RainStor, an infrastructure software company specializing in online data retention (OLDR), today announced that RainStor 4.5 can be deployed using Cloudera's Distribution including Apache Hadoop.
RainStor says that its technology can be used to retain and access data sets on the Hadoop Distributed File System (HDFS) at a physical footprint at least 97% smaller. The approach combines Hadoop's big data processing, management and analytics with RainStor for compliant data retention on existing, low-cost servers and storage.
"We are focused on storing and retaining data in its original form but at a much lower priced footprint than you would do with a normal relational database or a data warehouse or, in this particular case, even if you ran it on low-cost commodity hardware in Hadoop," Ramon Chen, RainStor's vice president of product management, tells 5 Minute Briefing. Hadoop has provided a new way of processing data at a lower cost "but really it is not making the big data problem smaller," he says. While lower cost commodity hardware can be used to process the data, "in our mind, and in our customers' minds, there is lower cost and then there is really affordable cost," Chen states.
If you look at Hadoop, it still requires at large scale a lot of machines, says Chen. "Not everybody can run Google-scale or Facebook-scale server farms to solve their business problems," says Chen.
According to the company, RainStor on HDFS, using locally attached commodity storage, offers a low initial capital investment and ongoing total cost of ownership for retaining petabytes of data. RainStor's repository compresses the data using a patented value and pattern de-duplication technique and stores it in immutable form on HDFS. RainStor has built-in security, audit trails and granular retention and expiry policies for managing the lifecycle of stored data. Data within RainStor can be accessed through standard structured query language (SQL), specialized RDBMS native SQL and standard BI tools via ODBC/JDBC.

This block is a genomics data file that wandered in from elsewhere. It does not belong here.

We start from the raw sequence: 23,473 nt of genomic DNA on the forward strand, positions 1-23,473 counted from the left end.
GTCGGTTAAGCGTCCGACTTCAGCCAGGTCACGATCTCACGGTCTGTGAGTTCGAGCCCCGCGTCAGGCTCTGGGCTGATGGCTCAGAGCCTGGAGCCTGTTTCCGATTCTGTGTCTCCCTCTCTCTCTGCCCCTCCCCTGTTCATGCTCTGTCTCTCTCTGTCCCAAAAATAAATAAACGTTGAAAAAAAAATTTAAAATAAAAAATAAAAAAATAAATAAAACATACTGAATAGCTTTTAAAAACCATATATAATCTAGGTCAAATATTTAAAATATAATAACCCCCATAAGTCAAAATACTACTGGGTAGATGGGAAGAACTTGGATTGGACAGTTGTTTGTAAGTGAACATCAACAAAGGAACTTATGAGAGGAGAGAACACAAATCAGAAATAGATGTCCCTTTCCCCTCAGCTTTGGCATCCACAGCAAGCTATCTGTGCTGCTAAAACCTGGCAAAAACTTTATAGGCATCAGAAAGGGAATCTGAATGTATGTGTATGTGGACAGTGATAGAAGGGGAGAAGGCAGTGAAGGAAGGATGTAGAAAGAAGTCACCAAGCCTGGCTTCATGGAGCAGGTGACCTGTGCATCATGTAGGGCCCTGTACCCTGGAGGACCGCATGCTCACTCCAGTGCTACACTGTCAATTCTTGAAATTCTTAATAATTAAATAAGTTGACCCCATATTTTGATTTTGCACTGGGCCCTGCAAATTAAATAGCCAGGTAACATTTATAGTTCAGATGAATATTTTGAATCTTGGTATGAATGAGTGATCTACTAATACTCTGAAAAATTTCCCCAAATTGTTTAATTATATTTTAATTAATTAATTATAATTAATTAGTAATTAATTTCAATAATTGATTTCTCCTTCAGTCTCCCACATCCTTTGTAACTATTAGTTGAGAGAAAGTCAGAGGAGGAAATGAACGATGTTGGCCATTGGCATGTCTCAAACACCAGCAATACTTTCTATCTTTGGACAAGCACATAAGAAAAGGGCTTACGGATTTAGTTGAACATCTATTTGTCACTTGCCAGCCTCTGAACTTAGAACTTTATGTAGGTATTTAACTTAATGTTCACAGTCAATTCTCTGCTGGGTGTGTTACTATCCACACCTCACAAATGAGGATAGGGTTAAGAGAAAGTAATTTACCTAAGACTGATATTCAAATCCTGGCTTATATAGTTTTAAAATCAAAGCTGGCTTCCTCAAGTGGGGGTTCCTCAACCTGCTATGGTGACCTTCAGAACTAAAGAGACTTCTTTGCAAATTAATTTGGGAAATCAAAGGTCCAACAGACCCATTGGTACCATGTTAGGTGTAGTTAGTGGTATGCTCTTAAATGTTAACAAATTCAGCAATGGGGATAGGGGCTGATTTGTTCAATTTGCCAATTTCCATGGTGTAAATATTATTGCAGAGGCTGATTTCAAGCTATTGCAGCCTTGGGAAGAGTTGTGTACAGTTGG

Depending on the Hadoop replication factor, the size of stored data can be a significant multiple of the raw data loaded, and, to counteract this, most Hadoop deployments rely on the use of binary compression (such as LZO), which typically yields on average 5 to 1 compression and comes with a re-inflation performance penalty upon access, according to RainStor. In contrast, it says, RainStor achieves compression rates of 40 to 1 or greater and allows data access without re-inflation.
According to RainStor, its compression, lifecycle management and compliant retention features, combined with HDFS' low cost commodity disk and scale-out benefits, result in value for organizations that require big data analysis and retention.
Cloudera's Distribution including Apache Hadoop is becoming "the gold standard in enterprise Hadoop deployments," notes Chen.
"What we are saying is that RainStor's ability to run and store the data once it is compressed on the Hadoop system is complementary to Hadoop," he adds. There are things that you would want to use Hadoop for that RainStor is not optimized for such as high performance analytics and rapid timeframe numbers crunching, but, Chen asserts, "if you need to hold the information and keep it for compliance purposes, and show the original source data that was the result of the calculation, or store the calculation results themselves, then RainStor provides much better economics."